Dr. Konstantinos Verdelis Awarded S10 Grant

 
Center for Craniofacial Regeneration microCT Core Director Dr. Konstantinos Verdelis has received a grant from the National Institutes of Health totaling $323,000 for an ex vivo high resolution micro-computed tomography system for the School of Dental Medicine. The system will be housed at the School of Dental Medicine's microCT Core at the Center for Craniofacial Regeneration (CCR) in Salk Pavilion.
 
Image result for scanco microct 50 no cabinet"Acquisition of this advanced technology is an important addition to the resources of the CCR," said Verdelis. "It will increase the analytical capabilities for all the Pitt researchers, as until now this technology was not accessible to them."
 
The microCT-Bruker 1172 system will provide scanning capabilities and technology at a level previously unavailable to those at both the University of Pittsburgh and neighboring institutions, Verdelis said. The system is capable of submicron resolution acquisition of images in 3-D from a wide range of materials, both hard and soft tissues. That higher resolution means researchers can examine samples from a closer and more detailed perspective than other equipment offers.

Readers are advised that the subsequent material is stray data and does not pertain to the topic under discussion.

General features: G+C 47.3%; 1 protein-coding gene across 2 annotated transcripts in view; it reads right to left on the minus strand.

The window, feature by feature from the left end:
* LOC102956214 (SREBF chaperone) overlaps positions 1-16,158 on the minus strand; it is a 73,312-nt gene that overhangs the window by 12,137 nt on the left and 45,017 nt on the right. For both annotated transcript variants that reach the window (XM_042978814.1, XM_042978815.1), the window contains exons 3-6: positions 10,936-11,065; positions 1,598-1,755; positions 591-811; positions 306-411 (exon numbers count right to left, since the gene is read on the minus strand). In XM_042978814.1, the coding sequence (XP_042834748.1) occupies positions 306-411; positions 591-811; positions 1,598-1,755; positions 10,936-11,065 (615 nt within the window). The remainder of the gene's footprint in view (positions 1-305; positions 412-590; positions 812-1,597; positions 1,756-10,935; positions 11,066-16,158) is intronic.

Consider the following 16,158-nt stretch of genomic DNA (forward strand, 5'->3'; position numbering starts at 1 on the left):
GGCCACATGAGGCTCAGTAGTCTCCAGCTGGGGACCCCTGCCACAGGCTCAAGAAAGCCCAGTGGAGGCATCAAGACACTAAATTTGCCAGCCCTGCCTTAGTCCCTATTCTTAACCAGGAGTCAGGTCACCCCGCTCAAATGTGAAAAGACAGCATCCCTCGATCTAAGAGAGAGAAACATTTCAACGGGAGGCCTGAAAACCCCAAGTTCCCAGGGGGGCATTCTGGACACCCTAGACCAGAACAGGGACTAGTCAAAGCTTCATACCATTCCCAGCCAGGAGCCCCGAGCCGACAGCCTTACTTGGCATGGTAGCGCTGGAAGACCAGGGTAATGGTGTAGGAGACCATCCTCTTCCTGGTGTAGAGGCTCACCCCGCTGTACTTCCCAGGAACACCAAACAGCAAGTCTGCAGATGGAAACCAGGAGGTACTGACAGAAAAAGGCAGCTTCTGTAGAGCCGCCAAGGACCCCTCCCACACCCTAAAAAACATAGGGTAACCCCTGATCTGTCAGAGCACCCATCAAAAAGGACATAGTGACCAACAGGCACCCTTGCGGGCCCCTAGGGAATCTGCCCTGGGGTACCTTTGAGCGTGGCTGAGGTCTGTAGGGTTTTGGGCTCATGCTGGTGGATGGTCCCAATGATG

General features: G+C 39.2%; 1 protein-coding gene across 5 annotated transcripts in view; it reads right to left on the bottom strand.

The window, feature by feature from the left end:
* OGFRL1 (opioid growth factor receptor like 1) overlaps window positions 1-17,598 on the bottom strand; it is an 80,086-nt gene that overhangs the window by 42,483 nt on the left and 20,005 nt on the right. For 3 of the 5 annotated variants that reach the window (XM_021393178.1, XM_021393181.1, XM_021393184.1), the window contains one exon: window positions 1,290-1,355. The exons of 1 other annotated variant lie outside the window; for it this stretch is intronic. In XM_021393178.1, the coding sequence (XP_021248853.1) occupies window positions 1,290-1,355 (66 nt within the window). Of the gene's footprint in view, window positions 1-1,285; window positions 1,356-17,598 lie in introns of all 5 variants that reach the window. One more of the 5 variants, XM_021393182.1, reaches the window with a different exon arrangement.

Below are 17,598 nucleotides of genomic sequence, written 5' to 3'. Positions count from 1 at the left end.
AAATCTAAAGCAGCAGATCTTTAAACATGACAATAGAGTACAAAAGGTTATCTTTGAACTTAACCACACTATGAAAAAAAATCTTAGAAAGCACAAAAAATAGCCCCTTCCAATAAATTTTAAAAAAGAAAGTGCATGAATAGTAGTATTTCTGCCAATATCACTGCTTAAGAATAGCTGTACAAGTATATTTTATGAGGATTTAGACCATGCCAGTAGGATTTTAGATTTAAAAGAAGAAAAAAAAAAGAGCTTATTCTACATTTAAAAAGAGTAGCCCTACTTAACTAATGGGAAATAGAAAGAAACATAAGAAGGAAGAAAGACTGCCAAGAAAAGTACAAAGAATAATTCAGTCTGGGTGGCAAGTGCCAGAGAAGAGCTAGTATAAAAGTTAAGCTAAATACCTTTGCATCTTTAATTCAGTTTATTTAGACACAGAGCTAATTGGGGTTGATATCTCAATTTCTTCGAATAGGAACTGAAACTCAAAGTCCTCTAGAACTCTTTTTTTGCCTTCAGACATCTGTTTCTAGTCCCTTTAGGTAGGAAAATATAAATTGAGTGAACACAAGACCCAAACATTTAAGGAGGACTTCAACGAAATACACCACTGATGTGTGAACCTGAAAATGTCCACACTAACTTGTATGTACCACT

The grant is awarded through the NIH's Shared Instrumentation Grant (SIG) program. The collaborative effort to attain the grant for purchase of the equipment included federally funded-researchers from the School of Dental Medicine as well as other federally-funded University of Pittsburgh faculty, notably those at the Medical School, the Swanson School of Engineering and the McGowan Institute for Regenerative Medicine.
 
"In the last few years, CCR's microCT Core has established a close collaboration with many investigators within the Pitt community," Verdelis said.
 
Researchers from departments of neighboring Carnegie Mellon University were also included in the proposal and will utilize the equipment. The Core also shares an in vivo intermediate resolution system (Scanco Medical, VivaCT 40) with the McGowan Institute for Regenerative Medicine at a Bridgeside Point2 facility.
 
In a letter of support to the NIH's SIG program, School of Dental Medicine Dean Thomas Braun described Verdelis' effort as "critical to the mineralized tissue characterization facility at the University of Pittsburgh." 
 
"In my discussions [with Verdelis] it was clear that the strength of the application is that the fact that it is truly in response of the demand of the local research community at the University of Pittsburgh and of other research organizations in the greater Pittsburgh area," Braun wrote.